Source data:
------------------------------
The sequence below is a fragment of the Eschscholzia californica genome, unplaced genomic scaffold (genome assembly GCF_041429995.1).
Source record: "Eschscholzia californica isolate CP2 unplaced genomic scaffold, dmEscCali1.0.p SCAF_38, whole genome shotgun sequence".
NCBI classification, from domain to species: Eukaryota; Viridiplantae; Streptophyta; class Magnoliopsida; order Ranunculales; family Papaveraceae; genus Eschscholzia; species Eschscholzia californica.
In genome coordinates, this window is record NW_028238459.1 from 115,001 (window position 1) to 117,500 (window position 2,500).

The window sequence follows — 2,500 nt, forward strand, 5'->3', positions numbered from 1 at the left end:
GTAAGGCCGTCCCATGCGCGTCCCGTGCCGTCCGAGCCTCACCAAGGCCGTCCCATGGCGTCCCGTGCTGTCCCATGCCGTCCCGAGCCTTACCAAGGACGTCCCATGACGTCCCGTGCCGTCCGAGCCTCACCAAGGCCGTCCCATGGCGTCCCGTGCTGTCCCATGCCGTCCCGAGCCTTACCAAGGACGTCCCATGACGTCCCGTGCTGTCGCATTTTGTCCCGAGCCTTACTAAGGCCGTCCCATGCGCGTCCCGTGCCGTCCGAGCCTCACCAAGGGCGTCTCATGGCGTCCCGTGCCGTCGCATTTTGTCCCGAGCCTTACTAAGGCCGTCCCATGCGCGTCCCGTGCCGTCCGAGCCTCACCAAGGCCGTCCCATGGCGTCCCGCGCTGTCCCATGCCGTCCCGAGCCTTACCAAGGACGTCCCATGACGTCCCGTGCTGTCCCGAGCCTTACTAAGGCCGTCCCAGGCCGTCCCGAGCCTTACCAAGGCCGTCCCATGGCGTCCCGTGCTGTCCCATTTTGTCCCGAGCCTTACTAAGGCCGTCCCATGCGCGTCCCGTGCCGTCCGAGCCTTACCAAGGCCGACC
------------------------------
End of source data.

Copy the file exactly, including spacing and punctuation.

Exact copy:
The sequence below is a fragment of the Eschscholzia californica genome, unplaced genomic scaffold (genome assembly GCF_041429995.1).
Source record: "Eschscholzia californica isolate CP2 unplaced genomic scaffold, dmEscCali1.0.p SCAF_38, whole genome shotgun sequence".
NCBI classification, from domain to species: Eukaryota; Viridiplantae; Streptophyta; class Magnoliopsida; order Ranunculales; family Papaveraceae; genus Eschscholzia; species Eschscholzia californica.
In genome coordinates, this window is record NW_028238459.1 from 115,001 (window position 1) to 117,500 (window position 2,500).

The window sequence follows — 2,500 nt, forward strand, 5'->3', positions numbered from 1 at the left end:
GTAAGGCCGTCCCATGCGCGTCCCGTGCCGTCCGAGCCTCACCAAGGCCGTCCCATGGCGTCCCGTGCTGTCCCATGCCGTCCCGAGCCTTACCAAGGACGTCCCATGACGTCCCGTGCCGTCCGAGCCTCACCAAGGCCGTCCCATGGCGTCCCGTGCTGTCCCATGCCGTCCCGAGCCTTACCAAGGACGTCCCATGACGTCCCGTGCTGTCGCATTTTGTCCCGAGCCTTACTAAGGCCGTCCCATGCGCGTCCCGTGCCGTCCGAGCCTCACCAAGGGCGTCTCATGGCGTCCCGTGCCGTCGCATTTTGTCCCGAGCCTTACTAAGGCCGTCCCATGCGCGTCCCGTGCCGTCCGAGCCTCACCAAGGCCGTCCCATGGCGTCCCGCGCTGTCCCATGCCGTCCCGAGCCTTACCAAGGACGTCCCATGACGTCCCGTGCTGTCCCGAGCCTTACTAAGGCCGTCCCAGGCCGTCCCGAGCCTTACCAAGGCCGTCCCATGGCGTCCCGTGCTGTCCCATTTTGTCCCGAGCCTTACTAAGGCCGTCCCATGCGCGTCCCGTGCCGTCCGAGCCTTACCAAGGCCGACC